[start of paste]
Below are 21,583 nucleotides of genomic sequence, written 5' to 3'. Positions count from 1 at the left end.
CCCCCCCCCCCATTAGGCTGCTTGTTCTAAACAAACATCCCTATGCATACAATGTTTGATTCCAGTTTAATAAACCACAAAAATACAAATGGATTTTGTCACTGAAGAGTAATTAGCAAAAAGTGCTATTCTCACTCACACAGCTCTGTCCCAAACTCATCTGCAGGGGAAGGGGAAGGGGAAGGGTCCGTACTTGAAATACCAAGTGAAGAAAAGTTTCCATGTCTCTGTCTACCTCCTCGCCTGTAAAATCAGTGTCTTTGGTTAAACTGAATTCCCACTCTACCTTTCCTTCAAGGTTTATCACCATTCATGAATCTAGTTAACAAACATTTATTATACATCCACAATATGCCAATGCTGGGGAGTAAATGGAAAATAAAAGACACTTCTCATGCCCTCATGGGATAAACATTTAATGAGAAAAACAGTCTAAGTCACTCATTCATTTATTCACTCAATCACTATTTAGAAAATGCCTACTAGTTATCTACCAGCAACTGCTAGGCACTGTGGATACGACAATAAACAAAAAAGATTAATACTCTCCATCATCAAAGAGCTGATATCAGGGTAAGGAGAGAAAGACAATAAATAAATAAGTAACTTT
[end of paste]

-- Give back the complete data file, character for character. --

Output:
Below are 21,583 nucleotides of genomic sequence, written 5' to 3'. Positions count from 1 at the left end.
CCCCCCCCCCCATTAGGCTGCTTGTTCTAAACAAACATCCCTATGCATACAATGTTTGATTCCAGTTTAATAAACCACAAAAATACAAATGGATTTTGTCACTGAAGAGTAATTAGCAAAAAGTGCTATTCTCACTCACACAGCTCTGTCCCAAACTCATCTGCAGGGGAAGGGGAAGGGGAAGGGTCCGTACTTGAAATACCAAGTGAAGAAAAGTTTCCATGTCTCTGTCTACCTCCTCGCCTGTAAAATCAGTGTCTTTGGTTAAACTGAATTCCCACTCTACCTTTCCTTCAAGGTTTATCACCATTCATGAATCTAGTTAACAAACATTTATTATACATCCACAATATGCCAATGCTGGGGAGTAAATGGAAAATAAAAGACACTTCTCATGCCCTCATGGGATAAACATTTAATGAGAAAAACAGTCTAAGTCACTCATTCATTTATTCACTCAATCACTATTTAGAAAATGCCTACTAGTTATCTACCAGCAACTGCTAGGCACTGTGGATACGACAATAAACAAAAAAGATTAATACTCTCCATCATCAAAGAGCTGATATCAGGGTAAGGAGAGAAAGACAATAAATAAATAAGTAACTTT